3. If you show symptoms of Anaplasmosis, your doctor shouldn’t wait for lab results to come back to begin treating you. The CDC recommends beginning treatment right away.
4. If you’ve been infected with Anaplasma phagocytophilum and you get tested within the first 7-10 days you are sick, the test might come back negative. This doesn’t mean you don’t have Anaplasmosis, and you’ll need to be tested again later.
5. The best way to treat Anaplasmosis is with the antibiotic Doxycycline. According to the CDC, other antibiotics should not be substituted because they increase the risk of fatality. If your doctor insists on treating your Anaplasmosis with something other than Doxycycline, it’s probably time to get a new doctor. For people with severe allergies to Doxycycline or for women who are pregnant, the drug Rifampin can be used to treat Anaplasmosis.
6. Anaplasmosis can be confused with other TBIDs in the rickettsia family like Rocky Mountain Spotted Fever (RMSF) and ehrlichiosis. These infections are also commonly treated with Doxycycline.
7. The number of cases of Anaplasmosis reported to the CDC has increased steadily since 1996. You can attribute this to climate change or not, but the trend suggests that this disease will be an increasingly more common problem in the future.
8. More than half of Anaplasmosis cases are reported in the spring and summer months. This is a no-brainer, since this is when tick populations thrive. To avoid infection, take steps to avoid tick exposure for both you and your pets.
Eat Your Eggs, Benedict! 04/22/2012Posted by thetickthatbitme in Choline Diet, Whole Person.
Tags: Anaplasmosis, benedict, Borrelia burgdorferi, Borrelia hermsii, choline, diet, eggs, HBO, inflammation, Lyme, mushroom, recipe, salmon
If you know my story, you know that when I was diagnosed with B. hermsii and Anaplasmosis, my doctor put me on a high-choline diet. Why choline, you ask? Choline is a B vitamin that aids in the transmission of nerve impulses from the brain through the central nervous system–this process is essential to functions like memory and muscle control. Since Borrelia like to attack the central nervous system, choline is especially important for people with (past and present) B. hermsii and B. burgdorferi infections. People who eat diets high in choline have also been shown to have lower levels of inflammation (like inflammation of the joints in Arthritis) than people who don’t. You can read more about choline here.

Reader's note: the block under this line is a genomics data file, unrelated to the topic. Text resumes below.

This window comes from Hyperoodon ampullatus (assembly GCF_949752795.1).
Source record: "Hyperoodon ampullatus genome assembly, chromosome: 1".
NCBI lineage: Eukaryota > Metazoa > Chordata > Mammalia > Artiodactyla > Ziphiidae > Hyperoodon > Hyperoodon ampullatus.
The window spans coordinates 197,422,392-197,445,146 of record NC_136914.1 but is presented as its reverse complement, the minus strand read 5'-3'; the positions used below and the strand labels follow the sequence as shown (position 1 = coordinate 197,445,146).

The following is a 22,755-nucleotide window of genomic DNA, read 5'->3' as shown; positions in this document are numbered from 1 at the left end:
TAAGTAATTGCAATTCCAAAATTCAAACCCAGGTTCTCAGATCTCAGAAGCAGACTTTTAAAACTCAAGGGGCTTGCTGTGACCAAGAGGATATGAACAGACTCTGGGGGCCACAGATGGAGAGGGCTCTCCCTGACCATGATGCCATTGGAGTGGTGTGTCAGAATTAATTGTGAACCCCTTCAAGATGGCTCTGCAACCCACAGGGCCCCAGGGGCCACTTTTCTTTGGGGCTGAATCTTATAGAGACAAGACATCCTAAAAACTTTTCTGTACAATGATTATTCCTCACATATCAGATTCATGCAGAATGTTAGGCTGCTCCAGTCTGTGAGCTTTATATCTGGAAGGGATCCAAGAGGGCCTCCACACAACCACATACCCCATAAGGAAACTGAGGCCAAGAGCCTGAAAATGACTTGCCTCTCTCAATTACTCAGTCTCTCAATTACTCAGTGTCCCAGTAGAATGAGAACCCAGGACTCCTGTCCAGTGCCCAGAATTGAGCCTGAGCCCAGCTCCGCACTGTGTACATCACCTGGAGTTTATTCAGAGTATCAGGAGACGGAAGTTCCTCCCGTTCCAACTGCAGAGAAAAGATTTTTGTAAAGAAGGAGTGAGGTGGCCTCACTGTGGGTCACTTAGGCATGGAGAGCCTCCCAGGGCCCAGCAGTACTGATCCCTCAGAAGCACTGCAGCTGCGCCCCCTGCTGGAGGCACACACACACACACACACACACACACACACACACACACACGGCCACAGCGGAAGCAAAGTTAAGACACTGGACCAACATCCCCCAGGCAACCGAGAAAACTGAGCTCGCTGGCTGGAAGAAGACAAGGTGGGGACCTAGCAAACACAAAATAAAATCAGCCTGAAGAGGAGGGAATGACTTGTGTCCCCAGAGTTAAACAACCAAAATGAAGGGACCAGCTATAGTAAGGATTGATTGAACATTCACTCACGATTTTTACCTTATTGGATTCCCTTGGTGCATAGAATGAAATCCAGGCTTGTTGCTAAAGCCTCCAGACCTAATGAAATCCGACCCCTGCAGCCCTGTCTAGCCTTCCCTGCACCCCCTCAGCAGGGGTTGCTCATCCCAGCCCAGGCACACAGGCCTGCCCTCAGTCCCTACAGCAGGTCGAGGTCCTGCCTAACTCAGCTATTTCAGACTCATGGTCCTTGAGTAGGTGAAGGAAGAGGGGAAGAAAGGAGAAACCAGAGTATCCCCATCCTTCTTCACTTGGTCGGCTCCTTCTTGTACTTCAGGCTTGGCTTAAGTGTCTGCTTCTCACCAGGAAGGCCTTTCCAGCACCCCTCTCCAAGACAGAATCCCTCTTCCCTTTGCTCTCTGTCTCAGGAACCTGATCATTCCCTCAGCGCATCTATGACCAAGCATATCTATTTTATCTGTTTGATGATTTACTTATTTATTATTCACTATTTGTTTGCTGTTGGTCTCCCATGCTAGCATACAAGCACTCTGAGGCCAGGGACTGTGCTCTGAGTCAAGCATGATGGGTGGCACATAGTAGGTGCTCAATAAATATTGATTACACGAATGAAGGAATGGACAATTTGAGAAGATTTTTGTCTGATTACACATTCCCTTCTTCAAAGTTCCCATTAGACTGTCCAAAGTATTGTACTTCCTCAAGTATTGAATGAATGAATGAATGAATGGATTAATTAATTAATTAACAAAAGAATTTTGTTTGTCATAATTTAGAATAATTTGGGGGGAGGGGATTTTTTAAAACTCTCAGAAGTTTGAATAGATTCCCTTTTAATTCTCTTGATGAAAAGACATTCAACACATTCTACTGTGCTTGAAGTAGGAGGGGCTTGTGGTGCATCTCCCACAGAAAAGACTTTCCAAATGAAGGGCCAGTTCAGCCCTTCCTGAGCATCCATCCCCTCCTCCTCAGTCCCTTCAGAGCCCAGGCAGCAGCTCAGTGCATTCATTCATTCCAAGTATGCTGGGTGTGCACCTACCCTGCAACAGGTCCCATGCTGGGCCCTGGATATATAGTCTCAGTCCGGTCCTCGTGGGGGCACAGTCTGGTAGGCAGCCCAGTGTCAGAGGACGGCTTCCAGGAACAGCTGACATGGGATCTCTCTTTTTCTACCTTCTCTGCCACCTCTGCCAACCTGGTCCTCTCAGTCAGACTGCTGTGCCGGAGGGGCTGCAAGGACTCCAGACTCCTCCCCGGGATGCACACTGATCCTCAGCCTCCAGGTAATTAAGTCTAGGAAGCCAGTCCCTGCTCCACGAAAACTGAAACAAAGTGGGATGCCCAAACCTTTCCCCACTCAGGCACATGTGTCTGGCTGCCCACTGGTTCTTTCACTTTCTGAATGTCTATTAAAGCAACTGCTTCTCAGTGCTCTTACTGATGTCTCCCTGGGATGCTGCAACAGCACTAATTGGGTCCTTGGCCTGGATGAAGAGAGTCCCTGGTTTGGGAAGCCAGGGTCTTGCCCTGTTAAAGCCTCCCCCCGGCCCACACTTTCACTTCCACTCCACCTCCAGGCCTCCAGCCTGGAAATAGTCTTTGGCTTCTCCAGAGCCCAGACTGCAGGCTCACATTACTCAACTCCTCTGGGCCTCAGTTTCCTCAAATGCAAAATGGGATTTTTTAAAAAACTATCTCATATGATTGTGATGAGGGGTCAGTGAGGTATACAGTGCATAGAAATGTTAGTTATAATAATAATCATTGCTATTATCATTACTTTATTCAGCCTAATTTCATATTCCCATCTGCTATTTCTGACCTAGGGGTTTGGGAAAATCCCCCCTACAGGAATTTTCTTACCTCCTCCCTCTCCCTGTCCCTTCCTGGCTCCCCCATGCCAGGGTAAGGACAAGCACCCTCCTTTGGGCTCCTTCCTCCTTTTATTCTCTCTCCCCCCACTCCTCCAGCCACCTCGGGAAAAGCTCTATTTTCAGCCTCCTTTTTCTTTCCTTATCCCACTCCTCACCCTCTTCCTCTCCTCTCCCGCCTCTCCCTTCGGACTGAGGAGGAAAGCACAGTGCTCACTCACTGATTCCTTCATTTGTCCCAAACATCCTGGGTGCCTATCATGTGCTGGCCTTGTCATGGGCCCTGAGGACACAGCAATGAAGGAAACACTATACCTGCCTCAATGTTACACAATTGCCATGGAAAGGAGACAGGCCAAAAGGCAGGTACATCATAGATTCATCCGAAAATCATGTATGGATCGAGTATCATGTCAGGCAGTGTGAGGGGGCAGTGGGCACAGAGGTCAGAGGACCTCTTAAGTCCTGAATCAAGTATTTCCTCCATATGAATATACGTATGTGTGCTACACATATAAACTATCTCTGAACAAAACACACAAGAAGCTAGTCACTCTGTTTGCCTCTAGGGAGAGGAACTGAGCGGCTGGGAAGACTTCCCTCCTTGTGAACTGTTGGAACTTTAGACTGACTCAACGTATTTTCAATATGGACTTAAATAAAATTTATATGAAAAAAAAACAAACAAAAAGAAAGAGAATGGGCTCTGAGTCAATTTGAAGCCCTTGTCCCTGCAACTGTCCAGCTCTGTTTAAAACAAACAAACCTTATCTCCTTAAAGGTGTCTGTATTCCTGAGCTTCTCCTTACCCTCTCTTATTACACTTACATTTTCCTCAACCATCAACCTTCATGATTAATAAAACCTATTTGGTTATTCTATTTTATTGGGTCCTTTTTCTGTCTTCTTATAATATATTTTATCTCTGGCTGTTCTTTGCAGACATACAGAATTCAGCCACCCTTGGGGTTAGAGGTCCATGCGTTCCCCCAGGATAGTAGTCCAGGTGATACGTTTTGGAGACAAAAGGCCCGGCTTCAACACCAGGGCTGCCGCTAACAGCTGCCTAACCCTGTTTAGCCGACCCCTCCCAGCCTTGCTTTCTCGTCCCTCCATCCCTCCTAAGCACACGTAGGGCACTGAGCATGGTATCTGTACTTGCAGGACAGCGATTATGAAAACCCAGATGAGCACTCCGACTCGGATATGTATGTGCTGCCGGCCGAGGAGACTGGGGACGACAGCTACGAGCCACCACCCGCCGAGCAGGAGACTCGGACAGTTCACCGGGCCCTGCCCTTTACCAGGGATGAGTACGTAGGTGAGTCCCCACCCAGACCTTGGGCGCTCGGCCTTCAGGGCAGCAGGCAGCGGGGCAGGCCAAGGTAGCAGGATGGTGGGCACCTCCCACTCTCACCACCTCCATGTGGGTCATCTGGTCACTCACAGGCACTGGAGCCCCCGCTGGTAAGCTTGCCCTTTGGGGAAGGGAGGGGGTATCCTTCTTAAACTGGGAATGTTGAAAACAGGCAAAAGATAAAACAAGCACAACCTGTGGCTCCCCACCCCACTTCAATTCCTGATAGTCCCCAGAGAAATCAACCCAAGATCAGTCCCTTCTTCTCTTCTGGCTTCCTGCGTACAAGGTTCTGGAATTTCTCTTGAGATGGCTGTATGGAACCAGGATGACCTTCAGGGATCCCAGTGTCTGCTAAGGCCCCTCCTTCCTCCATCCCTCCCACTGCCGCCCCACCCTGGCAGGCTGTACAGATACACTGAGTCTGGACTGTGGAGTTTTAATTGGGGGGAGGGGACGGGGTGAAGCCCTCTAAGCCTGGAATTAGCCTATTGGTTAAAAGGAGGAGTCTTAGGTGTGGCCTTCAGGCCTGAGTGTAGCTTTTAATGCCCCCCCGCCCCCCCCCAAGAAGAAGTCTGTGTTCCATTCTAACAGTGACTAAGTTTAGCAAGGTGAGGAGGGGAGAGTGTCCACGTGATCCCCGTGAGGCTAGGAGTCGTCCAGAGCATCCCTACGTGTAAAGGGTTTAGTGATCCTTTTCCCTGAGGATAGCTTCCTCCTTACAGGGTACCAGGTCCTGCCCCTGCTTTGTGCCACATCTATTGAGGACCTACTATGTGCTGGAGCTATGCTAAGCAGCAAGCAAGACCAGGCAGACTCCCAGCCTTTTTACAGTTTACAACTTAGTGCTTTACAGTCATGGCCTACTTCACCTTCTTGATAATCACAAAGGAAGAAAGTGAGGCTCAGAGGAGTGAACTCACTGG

Enter the Benedict. It is by far my favorite egg-based dish, and I enjoy making it at home just as much as I do eating it for brunch in a fancy restaurant.
One large poached egg has 100 mg of choline, so if you eat two, you get about half of your recommended daily amount (425 mg for women, 550 mg for men). Add to that other high-choline foods like smoked salmon (129 mg), Canadian bacon (39 mg), portabella mushrooms (39 mg), spinach (35 mg), asparagus (23 mg), avocado (21 mg), and tomato (6 mg) to get your choline fix!
Here are my top five Benedicts:
1. Old Fashioned but Fried
for those mornings (or afternoons, or evenings!) when I’m feeling traditional, yet lazy
I learned this simple recipe from my mother, and it
brings back all kinds of fond childhood memories. A toasted whole-wheat English muffin, topped with pan-fried Canadian bacon and over-easy eggs (make sure they’re still a little runny, because that’s the best part). The hollandaise sauce I usually make with one of those sauce packets you can find in the grocery store (next to the gravy packets). It’s easy–you only need to add milk and butter–and, in my opinion, it tastes better than the from-scratch hollandaise recipes I’ve tried. Because of the butter and bacon, this is a slightly fattening meal, so I balance it with a side of boiled asparagus, which tastes delicious with the hollandaise sauce and adds 23 mg of choline to this meal!
Choline count: eggs 200 mg + Canadian bacon 39 mg + asparagus 23 mg = 262 mg of choline
2. Crab Benedict
for when I’m feeling crabby or rooting for the Terps
I’ve never made this one at home, but I’ve had it at Toasties Cafe, and it is delicious!
Choline count: eggs 200 mg
3. Portabello Mushroom Benedict
for the fungus-lovers amongus
If you’re looking for a meatless meal or just craving these yummy mushrooms, this is the Benedict for you. Check out Jackie Dodd’s recipe at TastyKitchen.com, which also includes spinach, tomatoes, and Sriracha for a kick!
Choline count: eggs 200 mg + portabello mushrooms 39 mg + spinach 35 mg = 274 mg of choline
4. Tomato Avocado Benedict
because I’m a California girl
My mouth was watering as I scrolled through SoupBelly.com’s deliciously illustrated recipe for this west-coast Benedict. If you want to make it even more California, use sourdough English muffins.
Choline count: eggs 200 mg + avocado 21 mg + tomato 6 mg = 227 mg of choline
5. Eggs Hemingway
for when I’m feeling literary
This one may seem a bit fishy, but I assure you it’s delicious and packed with choline. It’s also called Norwegian Benedict. Here’s a recipe at food.com that includes not only salmon but spinach, too!
Choline count: eggs 200 mg + smoked salmon 129 mg + spinach 35 mg = 364 mg of choline
Now that I’ve made myself really hungry, I’m going to go make my own Benedict. Hope you enjoy these eggcellent (sorry, I couldn’t resist) high-choline meals!